I of course collaborated on many wonderful books with Robert Sabuda, and early on in my career, in 2006, I was able to work with Maurice Sendak on Mommy? He would repeatedly say, when doing the art, “I’m totally screwing this up!” We went back and forth many times. I remember when we started, he said, “I’m really fast—I’ll be finished with the art in no time at all.” And it took him four years! We got to be friends, and I’d go to visit him. As a young artist, I was still figuring things out, and he was great to me. He had a reputation for being ornery, but to me he was a breeze and I loved collaborating with him.

I was also fortunate to collaborate with Tomie dePaola on Brava, Strega Nona!: A Heartwarming Pop-Up Book, and was able to learn a lot from him, too. Tomie was really wonderful, and he was a machine—he could work so fast! He touched so many lives and inspired so many people. What is exciting to me about collaborating is being able to vibe off each other and share the experience with another artist.

In the complicated paper-engineering world, how does your collaborative process with another artist work?

My first step is always thinking about it as though I’m a director blocking actors on the stage. I sketch out art guides for artists so they know what to draw—otherwise their art might limit what I can do as an engineer. I don’t like to be limited, and because I know how to draw, I can explain very clearly what I need. Though when I look back at notes I have given illustrators, I realize that they can be frightening, because they are so detailed. Working with Toby [Leigh] on Fire Truck was easy—I sent him sketches with notes and he took it from there. His work was beautiful. There were no corrections.

After you received the final art from Toby, what was your next step?

Toby sent me his digital artwork files and then I added a layer of die lines, which is essentially the template for cutting out the different pop-up pieces for the book. A layer for the text got added into this finalized digital file, which was sent, along with my hand-built prototype, to the manufacturer. That way, their team could replicate the book. I am always involved in the process throughout the entire production—either in person or through Skype or videos. The book goes from my hands, creating the engineering and building the prototype, to me guiding the manufacturer’s hands so that the best possible book can get into the hands of readers. It’s a complicated process, but I feel strongly that this is my responsibility as an author, illustrator, and paper engineer. Abrams has a great production team, and with Fire Truck everyone worked together to make sure that every part of the book was just right.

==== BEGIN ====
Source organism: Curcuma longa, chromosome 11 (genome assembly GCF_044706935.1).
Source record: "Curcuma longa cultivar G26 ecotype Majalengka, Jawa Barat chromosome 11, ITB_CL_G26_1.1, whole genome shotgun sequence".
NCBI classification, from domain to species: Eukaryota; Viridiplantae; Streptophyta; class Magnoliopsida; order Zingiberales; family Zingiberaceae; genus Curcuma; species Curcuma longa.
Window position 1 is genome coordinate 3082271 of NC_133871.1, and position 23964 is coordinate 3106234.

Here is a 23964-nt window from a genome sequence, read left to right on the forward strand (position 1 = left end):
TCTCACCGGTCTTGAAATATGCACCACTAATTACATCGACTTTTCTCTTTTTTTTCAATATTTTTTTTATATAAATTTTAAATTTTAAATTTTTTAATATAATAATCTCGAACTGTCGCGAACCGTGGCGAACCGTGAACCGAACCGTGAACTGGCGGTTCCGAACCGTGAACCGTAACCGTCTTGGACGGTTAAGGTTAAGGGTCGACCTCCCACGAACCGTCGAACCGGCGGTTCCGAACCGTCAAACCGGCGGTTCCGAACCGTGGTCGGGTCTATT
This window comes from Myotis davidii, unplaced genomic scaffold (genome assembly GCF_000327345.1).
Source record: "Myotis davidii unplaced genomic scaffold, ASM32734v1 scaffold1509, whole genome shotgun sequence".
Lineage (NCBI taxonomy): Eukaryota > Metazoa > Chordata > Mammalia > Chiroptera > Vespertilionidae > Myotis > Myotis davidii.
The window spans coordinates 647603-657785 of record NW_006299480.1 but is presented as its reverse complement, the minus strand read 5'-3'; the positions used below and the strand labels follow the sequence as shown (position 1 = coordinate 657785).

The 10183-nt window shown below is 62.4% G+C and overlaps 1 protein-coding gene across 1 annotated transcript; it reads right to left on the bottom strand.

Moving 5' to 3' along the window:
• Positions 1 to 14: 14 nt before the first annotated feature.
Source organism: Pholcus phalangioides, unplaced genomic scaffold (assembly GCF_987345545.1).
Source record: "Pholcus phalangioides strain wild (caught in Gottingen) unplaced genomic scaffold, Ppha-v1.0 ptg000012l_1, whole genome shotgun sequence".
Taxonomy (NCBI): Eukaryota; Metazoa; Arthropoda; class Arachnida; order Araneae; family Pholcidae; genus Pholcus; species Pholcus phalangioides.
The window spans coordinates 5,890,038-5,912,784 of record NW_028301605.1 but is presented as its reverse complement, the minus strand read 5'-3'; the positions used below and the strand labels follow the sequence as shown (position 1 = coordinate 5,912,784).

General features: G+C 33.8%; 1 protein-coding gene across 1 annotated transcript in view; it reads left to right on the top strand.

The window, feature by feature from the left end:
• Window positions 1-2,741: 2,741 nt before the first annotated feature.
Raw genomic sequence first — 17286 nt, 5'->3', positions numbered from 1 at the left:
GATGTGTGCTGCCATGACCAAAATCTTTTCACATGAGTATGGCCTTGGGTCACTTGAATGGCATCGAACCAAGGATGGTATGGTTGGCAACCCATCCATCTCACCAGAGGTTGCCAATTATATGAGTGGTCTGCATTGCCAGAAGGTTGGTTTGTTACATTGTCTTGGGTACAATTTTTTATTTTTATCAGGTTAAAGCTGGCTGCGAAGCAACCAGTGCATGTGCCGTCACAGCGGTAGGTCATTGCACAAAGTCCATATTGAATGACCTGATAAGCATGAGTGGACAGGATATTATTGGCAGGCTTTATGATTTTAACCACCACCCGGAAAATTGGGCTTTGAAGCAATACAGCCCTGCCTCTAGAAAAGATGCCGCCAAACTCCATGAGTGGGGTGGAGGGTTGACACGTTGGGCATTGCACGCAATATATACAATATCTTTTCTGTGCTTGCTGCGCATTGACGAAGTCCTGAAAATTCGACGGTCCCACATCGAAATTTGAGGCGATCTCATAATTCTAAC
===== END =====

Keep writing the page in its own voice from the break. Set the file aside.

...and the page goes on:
Given this painstaking process, how long was Fire Truck in the making?

I’d say that it was two to three years before we had the actual books. The project was germinating for some time, and the art took at least a year, with a lot of starts and stops. And designing the book took about a month of nonstop work. Pop-up books can take a long time, but I enjoy the process a lot. I’m a journey rather than a destination person, even though it sometimes can be annoying and hard and your head hurts a lot. I have both sides of my brain working—there’s the creative part and the “how can we make this work?” part—figuring out the minute, irritating details you want to be able to gloss over but you can’t. I’ve been thinking and dreaming about Pop Magic and this first book for the longest time, and I have to pinch myself realizing that it actually exists now!

What additional Pop Magic titles do you have in the works?

Well, Fire Truck gets it started with a bang, and future Pop Magic titles will include some playable object books and other books that offer interactivity in some way. I worked with the artist Ekaterina Trukhan on the next book, Colors: My First Pop-Up!, which will come out next spring. It has fun pull-tabs and some other cute interactive mechanisms. I’d also love to do more vehicle books, and perhaps a book that turns into a house or part of a house, so kids can read the story, build the house, and play with it. I think books are so important to growing up—not just helping children learn how to read but learn how to imagine and how to explore the world. I hope Pop Magic books can add a little extra bit to that experience.

What’s Up, Fire Truck? by Matthew Reinhart, illus. by Toby Leigh. Abrams Appleseed, $16.99 Sept. ISBN 978-1-4197-4107-4